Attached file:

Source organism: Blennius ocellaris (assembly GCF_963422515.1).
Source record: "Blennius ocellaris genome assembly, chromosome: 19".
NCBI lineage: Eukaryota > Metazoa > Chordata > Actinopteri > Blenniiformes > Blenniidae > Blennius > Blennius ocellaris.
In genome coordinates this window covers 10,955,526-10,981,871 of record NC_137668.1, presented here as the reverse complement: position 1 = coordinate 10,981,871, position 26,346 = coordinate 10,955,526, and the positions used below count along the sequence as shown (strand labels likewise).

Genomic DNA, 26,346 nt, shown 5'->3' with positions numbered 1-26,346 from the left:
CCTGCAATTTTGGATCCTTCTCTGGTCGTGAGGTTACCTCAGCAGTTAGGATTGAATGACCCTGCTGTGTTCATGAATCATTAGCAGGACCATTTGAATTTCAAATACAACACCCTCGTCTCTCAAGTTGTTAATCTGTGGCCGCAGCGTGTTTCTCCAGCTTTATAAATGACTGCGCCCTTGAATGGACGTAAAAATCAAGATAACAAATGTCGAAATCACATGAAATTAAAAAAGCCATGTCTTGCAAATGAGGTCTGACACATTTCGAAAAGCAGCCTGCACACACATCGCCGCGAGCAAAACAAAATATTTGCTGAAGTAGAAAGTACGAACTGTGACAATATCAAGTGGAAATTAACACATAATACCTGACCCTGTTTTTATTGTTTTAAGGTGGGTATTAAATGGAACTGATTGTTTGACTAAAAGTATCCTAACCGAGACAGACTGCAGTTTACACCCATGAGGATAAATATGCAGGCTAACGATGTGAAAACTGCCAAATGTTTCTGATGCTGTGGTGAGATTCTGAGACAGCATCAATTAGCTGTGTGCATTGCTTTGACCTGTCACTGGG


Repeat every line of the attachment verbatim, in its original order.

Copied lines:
Source organism: Blennius ocellaris (assembly GCF_963422515.1).
Source record: "Blennius ocellaris genome assembly, chromosome: 19".
NCBI lineage: Eukaryota > Metazoa > Chordata > Actinopteri > Blenniiformes > Blenniidae > Blennius > Blennius ocellaris.
In genome coordinates this window covers 10,955,526-10,981,871 of record NC_137668.1, presented here as the reverse complement: position 1 = coordinate 10,981,871, position 26,346 = coordinate 10,955,526, and the positions used below count along the sequence as shown (strand labels likewise).

Genomic DNA, 26,346 nt, shown 5'->3' with positions numbered 1-26,346 from the left:
CCTGCAATTTTGGATCCTTCTCTGGTCGTGAGGTTACCTCAGCAGTTAGGATTGAATGACCCTGCTGTGTTCATGAATCATTAGCAGGACCATTTGAATTTCAAATACAACACCCTCGTCTCTCAAGTTGTTAATCTGTGGCCGCAGCGTGTTTCTCCAGCTTTATAAATGACTGCGCCCTTGAATGGACGTAAAAATCAAGATAACAAATGTCGAAATCACATGAAATTAAAAAAGCCATGTCTTGCAAATGAGGTCTGACACATTTCGAAAAGCAGCCTGCACACACATCGCCGCGAGCAAAACAAAATATTTGCTGAAGTAGAAAGTACGAACTGTGACAATATCAAGTGGAAATTAACACATAATACCTGACCCTGTTTTTATTGTTTTAAGGTGGGTATTAAATGGAACTGATTGTTTGACTAAAAGTATCCTAACCGAGACAGACTGCAGTTTACACCCATGAGGATAAATATGCAGGCTAACGATGTGAAAACTGCCAAATGTTTCTGATGCTGTGGTGAGATTCTGAGACAGCATCAATTAGCTGTGTGCATTGCTTTGACCTGTCACTGGG